Research undertaken as part of the FORECEE programme, led by Professor Martin Widschwendter at the Department of Women’s Cancer, UCL and published in The Lancet Oncology found that changes in the amount of ‘good’ bacteria, which normally help prevent overgrowth of other ‘bad’ types of bacteria, can be used to build a clearer picture of a woman’s risk of developing ovarian cancer.
The study found that women with ovarian cancer had far fewer ‘good’ bacteria, called lactobacilli, in their vagina. This significant reduction was also seen in women with a 40x higher risk of developing ovarian cancer in their lifetime due to inheriting a BRCA1 gene mutation. The research strongly supports growing evidence that the vaginal microbiome (type of bacteria) is important to health and further research hopes to demonstrate that re-introducing ‘good’ bacteria into the vagina will reduce a woman’s risk of the disease.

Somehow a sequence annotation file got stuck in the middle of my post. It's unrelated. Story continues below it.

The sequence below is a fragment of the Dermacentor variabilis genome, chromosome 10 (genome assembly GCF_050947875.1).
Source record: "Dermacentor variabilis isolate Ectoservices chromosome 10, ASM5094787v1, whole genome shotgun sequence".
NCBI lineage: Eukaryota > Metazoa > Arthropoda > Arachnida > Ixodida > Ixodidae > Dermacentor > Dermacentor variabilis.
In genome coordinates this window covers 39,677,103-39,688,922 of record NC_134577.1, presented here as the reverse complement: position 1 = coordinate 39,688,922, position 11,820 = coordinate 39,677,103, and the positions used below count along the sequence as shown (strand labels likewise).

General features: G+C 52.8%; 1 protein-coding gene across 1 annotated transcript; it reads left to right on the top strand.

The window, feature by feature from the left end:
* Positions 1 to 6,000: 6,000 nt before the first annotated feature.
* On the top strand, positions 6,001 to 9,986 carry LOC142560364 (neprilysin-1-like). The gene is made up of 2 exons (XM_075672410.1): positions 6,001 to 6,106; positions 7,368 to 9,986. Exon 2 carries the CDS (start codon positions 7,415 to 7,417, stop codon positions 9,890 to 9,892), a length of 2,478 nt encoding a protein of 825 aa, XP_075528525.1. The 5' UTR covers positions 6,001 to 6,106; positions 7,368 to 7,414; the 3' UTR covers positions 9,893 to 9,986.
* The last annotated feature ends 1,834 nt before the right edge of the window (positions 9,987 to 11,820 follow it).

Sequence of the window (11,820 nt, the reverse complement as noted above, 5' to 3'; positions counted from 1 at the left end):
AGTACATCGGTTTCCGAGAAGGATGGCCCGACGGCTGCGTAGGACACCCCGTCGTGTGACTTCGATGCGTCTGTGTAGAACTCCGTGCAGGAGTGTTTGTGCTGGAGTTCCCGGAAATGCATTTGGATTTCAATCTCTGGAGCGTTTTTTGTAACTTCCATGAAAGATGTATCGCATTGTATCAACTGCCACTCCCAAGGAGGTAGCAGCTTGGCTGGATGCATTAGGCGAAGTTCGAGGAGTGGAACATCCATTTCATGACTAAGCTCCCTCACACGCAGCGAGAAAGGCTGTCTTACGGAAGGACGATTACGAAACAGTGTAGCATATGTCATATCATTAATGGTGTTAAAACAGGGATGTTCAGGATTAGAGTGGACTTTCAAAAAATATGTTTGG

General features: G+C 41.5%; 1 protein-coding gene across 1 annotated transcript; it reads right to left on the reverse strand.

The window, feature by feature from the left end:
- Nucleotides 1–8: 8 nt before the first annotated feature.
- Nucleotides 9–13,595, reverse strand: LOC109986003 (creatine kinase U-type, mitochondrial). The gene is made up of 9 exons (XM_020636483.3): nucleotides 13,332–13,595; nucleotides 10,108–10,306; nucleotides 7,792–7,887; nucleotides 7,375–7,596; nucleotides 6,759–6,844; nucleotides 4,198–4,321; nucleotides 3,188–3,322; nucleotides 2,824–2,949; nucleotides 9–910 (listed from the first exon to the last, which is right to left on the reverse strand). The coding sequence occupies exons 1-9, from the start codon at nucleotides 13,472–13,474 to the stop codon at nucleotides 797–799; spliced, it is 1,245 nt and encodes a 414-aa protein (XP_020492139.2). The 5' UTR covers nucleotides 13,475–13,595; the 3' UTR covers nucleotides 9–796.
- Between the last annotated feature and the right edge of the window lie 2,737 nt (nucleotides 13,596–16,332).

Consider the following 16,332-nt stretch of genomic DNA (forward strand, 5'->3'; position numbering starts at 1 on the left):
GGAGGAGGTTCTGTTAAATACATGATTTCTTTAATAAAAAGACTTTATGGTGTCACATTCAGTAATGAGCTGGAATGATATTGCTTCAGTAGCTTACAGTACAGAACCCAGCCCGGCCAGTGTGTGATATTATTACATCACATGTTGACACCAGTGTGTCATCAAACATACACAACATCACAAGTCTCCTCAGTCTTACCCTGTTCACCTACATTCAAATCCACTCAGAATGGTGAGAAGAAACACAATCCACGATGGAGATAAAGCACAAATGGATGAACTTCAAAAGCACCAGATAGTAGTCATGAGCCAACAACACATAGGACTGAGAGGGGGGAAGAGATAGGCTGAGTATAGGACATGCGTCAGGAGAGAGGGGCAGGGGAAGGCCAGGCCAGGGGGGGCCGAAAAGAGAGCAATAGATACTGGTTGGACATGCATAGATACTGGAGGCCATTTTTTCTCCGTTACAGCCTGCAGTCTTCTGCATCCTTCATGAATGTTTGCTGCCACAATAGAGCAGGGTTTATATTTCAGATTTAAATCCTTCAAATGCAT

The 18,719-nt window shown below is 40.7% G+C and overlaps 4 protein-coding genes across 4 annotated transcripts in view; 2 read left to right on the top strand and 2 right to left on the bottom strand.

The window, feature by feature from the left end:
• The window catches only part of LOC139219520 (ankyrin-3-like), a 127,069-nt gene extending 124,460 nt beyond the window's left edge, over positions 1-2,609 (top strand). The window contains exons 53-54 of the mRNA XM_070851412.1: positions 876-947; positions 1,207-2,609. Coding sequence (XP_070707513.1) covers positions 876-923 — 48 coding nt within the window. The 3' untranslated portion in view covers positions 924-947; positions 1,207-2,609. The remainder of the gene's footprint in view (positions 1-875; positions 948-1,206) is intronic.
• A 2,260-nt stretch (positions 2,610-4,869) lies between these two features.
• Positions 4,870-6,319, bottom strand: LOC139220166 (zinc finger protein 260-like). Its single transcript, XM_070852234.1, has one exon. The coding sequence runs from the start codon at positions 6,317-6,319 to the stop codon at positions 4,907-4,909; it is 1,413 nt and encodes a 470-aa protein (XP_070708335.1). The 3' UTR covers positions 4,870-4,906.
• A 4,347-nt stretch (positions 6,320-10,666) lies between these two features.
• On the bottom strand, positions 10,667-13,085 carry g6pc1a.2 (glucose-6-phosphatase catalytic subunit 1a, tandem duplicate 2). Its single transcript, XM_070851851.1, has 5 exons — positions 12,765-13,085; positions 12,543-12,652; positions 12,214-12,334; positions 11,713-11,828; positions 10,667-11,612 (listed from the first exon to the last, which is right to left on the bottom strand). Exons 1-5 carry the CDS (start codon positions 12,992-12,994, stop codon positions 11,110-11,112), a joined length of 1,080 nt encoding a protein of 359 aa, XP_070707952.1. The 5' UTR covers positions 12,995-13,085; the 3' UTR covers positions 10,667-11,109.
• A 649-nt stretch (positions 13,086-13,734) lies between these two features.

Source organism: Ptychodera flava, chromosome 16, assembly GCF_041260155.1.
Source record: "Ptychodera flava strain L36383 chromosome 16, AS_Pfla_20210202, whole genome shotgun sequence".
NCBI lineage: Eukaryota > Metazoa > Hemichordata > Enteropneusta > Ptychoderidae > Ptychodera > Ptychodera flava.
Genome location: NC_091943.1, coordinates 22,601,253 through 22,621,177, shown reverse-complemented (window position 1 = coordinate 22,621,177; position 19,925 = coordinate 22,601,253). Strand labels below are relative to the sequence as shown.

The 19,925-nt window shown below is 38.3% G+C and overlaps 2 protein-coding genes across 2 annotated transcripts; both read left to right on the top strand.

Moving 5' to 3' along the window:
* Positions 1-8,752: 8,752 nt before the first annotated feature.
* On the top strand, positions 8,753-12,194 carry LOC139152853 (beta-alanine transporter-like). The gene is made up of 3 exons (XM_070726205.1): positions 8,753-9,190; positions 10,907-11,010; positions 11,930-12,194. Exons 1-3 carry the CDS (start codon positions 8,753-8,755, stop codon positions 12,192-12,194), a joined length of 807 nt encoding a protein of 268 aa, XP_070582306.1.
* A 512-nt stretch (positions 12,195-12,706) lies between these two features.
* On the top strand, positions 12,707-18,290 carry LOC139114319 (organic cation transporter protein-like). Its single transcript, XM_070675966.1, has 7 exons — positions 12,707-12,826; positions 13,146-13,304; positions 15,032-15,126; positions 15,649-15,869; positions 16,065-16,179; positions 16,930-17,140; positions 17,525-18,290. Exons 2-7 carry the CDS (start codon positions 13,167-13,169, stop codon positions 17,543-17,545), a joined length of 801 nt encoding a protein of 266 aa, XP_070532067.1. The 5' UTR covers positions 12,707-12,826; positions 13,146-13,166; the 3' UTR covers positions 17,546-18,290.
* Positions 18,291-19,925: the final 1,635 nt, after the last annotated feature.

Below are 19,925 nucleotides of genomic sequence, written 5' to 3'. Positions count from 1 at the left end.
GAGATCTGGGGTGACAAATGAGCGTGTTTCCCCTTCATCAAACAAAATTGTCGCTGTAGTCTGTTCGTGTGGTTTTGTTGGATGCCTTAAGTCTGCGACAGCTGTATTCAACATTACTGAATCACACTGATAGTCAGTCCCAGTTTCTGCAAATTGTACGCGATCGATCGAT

During the study, samples were taken from the cervix and vagina using a cervical screening brush from women who had been diagnosed with ovarian cancer, women who were at high risk of developing ovarian cancer, and women who were not at a higher risk of developing the disease. It is hoped that with further research, the amount of ‘good’ bacteria could be used as another indicator of ovarian cancer risk
Currently, young women with a BRCA1/2 mutation are faced with difficult decisions around reducing their risk of breast and ovarian cancer, something Hayley Minn has been considering since finding out she carried the mutation when she was 23, “I was 27 when I had my mastectomy. Too young to be worrying about cancer and no matter how much I loved my boobs, I knew that getting rid of them could save my life. I’ve been told I should seriously start thinking about having a hysterectomy when I’m 35, which is extremely scary as I do want children. So anything that buys me more time and reassures me that ovarian cancer isn’t developing, is a game-changer for me.”